Professor Gerry O'Sullivan


“We aim to make this project a ‘Medallion’ of Public Amenity Excellence – Our Commitment. Ability and Energy to date is a very string partnership for ensuring ‘on the ground success’.”


Professor Gerry O’Sullivan

After postgraduate training in Dublin, Cork, Coventry, Edmonton and Chicago, he was awarded the RCSI surgical fellowship in 1980 and returned to the Mercy Hospital, Cork. He later worked for the Park medical organisation in the Middle East (1983–5), founding the surgical department at Baghdad Hospital and establishing a kidney transplant programme there. Upon his return to Cork, he was appointed consultant general surgeon at the Mercy (1985), where he and his colleagues changed the nature of the Mercy Hospital in Cork from a first-class community hospital to a centre of academic excellence.

In 1999 he was appointed Associate Professor with the Department of Surgery, UCC. He was also founding director of the Cork Cancer Research Centre, set up that year to research poor prognosis cancers and later set up the national cancer charity Breakthrough Cancer Research.

When he was elected President of the Royal College of Surgeons in Ireland in 2006, it was the first time since the foundation of the College in 1784, that a Cork surgeon practising in Cork was elected to its highest office. He was subsequently elected President of the European Surgical Association in 2008 and was given an Honorary Fellowship of the American College of Surgeons in the same year, an honour, which is limited to 100 living surgeons worldwide at any time.  When awarded an honorary fellowship of the American College of Surgeons in 2008, the citation referred to his “profound impact on Irish, European and American surgery” and also mentioned that he was “known and loved by many surgeons and physicians”.

In 2009 Prof. O’Sullivan was the recipient of the Lifetime Achievement Award at the 2009 Irish Journal of Medical Science – Doctor Awards for his contributions to medicine in recognition of being a pioneering Irish surgeon and researcher. In the citation, President of the Royal Academy of Medicine of Ireland, Prof Tom Walsh, said Prof O’Sullivan was one of the “most outstanding” surgeons of his generation and one of its “most original” thinkers.

Prior to his death, from cancer at just 65, he was instrumental in setting up a collaboration between RCSI and the College of Surgeons of East, Central and Southern Africa (COSECSA) for the training of surgeons there.  He was proud to leave a legacy of education and mentorship in both surgery and research sharing his passion with future generations.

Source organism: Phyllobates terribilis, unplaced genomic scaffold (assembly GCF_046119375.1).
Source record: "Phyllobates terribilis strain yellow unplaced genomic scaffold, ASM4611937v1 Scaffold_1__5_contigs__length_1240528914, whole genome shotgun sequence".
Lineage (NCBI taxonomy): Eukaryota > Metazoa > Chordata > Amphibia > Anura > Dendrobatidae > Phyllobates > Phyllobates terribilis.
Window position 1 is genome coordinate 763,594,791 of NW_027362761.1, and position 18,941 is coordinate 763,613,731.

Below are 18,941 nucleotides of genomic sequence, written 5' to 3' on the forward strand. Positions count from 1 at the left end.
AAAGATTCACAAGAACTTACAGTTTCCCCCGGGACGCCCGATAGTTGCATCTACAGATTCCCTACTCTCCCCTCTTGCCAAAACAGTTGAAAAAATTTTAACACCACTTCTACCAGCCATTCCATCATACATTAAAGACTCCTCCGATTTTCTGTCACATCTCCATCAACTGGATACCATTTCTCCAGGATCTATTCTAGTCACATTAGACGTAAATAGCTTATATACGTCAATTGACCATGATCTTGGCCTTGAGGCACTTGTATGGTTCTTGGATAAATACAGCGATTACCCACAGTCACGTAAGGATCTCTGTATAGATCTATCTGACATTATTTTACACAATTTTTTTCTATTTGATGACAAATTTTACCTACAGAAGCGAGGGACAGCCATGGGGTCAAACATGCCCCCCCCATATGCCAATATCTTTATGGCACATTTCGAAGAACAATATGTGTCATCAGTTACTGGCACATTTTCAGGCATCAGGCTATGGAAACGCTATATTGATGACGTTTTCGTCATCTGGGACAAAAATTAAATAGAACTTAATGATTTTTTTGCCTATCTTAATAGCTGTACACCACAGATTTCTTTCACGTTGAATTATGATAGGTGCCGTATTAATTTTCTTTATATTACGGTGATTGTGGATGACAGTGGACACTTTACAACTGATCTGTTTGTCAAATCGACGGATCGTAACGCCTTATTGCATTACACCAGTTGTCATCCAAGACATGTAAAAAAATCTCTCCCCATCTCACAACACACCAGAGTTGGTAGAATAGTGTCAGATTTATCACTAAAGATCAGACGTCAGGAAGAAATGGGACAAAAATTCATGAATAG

His obituary in the Irish Medical Times described him as ‘the outstanding Irish surgeon of his generation’ (8 March 2012).

In her eulogy, his daughter Orla described him as “an extraordinary ordinary man”.

In 2013, he was awarded a Higher Doctorate in Science (DSc) for his research work from the National University of Ireland.

Micheál Kirby

Chair of the committee

Professor O’Sullivan died at the young age of 65 from cancer, a disease he had spent his whole career saving others from.  We are so incredibly proud of his achievements and the man he became and want to encourage young people in our community to follow in his footsteps. Nothing is impossible when you have passion, determination and a kind heart.  Gerry never forgot his roots in West Cork and we will always remember him.”

Orla Dolan

Daughter of Professor O’Sullivan

My father always had a special place in his heart for West Cork and the people of Caheragh.  Whenever we saw him lost in thought, he said he was ‘looking West for inspiration’.  I know he would have felt immensely honoured and humbled by this upcoming event.  I hope everyone comes out and joins us on the day as we celebrate his life and the lives of cancer survivors.”

Taoiseach Micheál Martin


, “I had the great privilege of getting to know Gerry when as Minister for Health we supported and opened the Cork Cancer Research Centre.  I was always impressed by his intellect, prodigious energy and his wonderful compassion for his patients.  Despite being lauded on an international scale for his skill as a surgeon and cancer research expert, he always remained a down to earth proud West Cork man. His legacy continues to this day and I am thrilled to be there to see this wonderful tribute to him.”

Caheragh Memorial Park

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